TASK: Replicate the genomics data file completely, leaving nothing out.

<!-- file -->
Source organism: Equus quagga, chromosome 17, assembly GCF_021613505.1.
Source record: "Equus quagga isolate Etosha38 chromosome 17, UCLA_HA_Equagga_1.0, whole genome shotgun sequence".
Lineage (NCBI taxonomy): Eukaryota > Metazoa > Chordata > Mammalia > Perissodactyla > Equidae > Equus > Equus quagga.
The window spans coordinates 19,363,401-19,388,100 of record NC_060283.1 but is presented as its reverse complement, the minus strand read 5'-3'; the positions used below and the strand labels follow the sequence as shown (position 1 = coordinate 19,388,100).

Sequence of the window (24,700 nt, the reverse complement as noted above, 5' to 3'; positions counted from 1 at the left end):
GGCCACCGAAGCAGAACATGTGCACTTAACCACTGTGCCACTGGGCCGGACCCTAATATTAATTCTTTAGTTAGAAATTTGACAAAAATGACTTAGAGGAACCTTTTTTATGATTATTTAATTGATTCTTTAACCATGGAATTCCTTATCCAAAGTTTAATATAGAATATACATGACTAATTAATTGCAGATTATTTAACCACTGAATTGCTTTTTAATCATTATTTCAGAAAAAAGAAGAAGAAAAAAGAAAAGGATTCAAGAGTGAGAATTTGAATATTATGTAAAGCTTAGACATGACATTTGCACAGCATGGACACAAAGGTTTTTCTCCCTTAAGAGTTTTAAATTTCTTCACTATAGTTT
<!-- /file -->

Source organism: Equus quagga, chromosome 17, assembly GCF_021613505.1.
Source record: "Equus quagga isolate Etosha38 chromosome 17, UCLA_HA_Equagga_1.0, whole genome shotgun sequence".
Lineage (NCBI taxonomy): Eukaryota > Metazoa > Chordata > Mammalia > Perissodactyla > Equidae > Equus > Equus quagga.
The window spans coordinates 19,363,401-19,388,100 of record NC_060283.1 but is presented as its reverse complement, the minus strand read 5'-3'; the positions used below and the strand labels follow the sequence as shown (position 1 = coordinate 19,388,100).

Sequence of the window (24,700 nt, the reverse complement as noted above, 5' to 3'; positions counted from 1 at the left end):
GGCCACCGAAGCAGAACATGTGCACTTAACCACTGTGCCACTGGGCCGGACCCTAATATTAATTCTTTAGTTAGAAATTTGACAAAAATGACTTAGAGGAACCTTTTTTATGATTATTTAATTGATTCTTTAACCATGGAATTCCTTATCCAAAGTTTAATATAGAATATACATGACTAATTAATTGCAGATTATTTAACCACTGAATTGCTTTTTAATCATTATTTCAGAAAAAAGAAGAAGAAAAAAGAAAAGGATTCAAGAGTGAGAATTTGAATATTATGTAAAGCTTAGACATGACATTTGCACAGCATGGACACAAAGGTTTTTCTCCCTTAAGAGTTTTAAATTTCTTCACTATAGTTT